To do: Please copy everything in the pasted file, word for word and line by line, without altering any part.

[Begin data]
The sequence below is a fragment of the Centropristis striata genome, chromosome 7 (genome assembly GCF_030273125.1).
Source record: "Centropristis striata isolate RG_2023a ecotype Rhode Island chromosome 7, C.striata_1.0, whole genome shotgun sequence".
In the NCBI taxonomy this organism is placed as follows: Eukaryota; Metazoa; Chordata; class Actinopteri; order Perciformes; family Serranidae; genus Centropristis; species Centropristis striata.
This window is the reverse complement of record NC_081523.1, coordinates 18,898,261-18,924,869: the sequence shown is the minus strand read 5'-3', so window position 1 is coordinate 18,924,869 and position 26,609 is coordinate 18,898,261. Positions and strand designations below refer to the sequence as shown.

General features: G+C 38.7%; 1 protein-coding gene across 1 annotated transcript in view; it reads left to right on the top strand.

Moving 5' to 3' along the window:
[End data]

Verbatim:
The sequence below is a fragment of the Centropristis striata genome, chromosome 7 (genome assembly GCF_030273125.1).
Source record: "Centropristis striata isolate RG_2023a ecotype Rhode Island chromosome 7, C.striata_1.0, whole genome shotgun sequence".
In the NCBI taxonomy this organism is placed as follows: Eukaryota; Metazoa; Chordata; class Actinopteri; order Perciformes; family Serranidae; genus Centropristis; species Centropristis striata.
This window is the reverse complement of record NC_081523.1, coordinates 18,898,261-18,924,869: the sequence shown is the minus strand read 5'-3', so window position 1 is coordinate 18,924,869 and position 26,609 is coordinate 18,898,261. Positions and strand designations below refer to the sequence as shown.

General features: G+C 38.7%; 1 protein-coding gene across 1 annotated transcript in view; it reads left to right on the top strand.

Moving 5' to 3' along the window: